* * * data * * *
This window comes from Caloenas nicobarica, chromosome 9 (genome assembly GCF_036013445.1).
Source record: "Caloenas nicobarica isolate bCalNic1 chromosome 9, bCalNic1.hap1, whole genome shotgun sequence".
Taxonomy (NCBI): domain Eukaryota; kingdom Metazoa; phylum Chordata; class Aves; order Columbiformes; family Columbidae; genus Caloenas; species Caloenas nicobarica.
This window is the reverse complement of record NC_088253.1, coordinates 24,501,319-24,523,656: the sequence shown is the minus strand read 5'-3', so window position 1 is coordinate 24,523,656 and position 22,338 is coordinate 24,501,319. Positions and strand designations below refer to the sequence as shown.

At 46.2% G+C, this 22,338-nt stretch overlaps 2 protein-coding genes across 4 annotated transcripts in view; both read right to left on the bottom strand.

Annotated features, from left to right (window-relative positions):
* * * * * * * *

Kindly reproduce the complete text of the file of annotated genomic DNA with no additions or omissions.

This window comes from Caloenas nicobarica, chromosome 9 (genome assembly GCF_036013445.1).
Source record: "Caloenas nicobarica isolate bCalNic1 chromosome 9, bCalNic1.hap1, whole genome shotgun sequence".
Taxonomy (NCBI): domain Eukaryota; kingdom Metazoa; phylum Chordata; class Aves; order Columbiformes; family Columbidae; genus Caloenas; species Caloenas nicobarica.
This window is the reverse complement of record NC_088253.1, coordinates 24,501,319-24,523,656: the sequence shown is the minus strand read 5'-3', so window position 1 is coordinate 24,523,656 and position 22,338 is coordinate 24,501,319. Positions and strand designations below refer to the sequence as shown.

At 46.2% G+C, this 22,338-nt stretch overlaps 2 protein-coding genes across 4 annotated transcripts in view; both read right to left on the bottom strand.

Annotated features, from left to right (window-relative positions):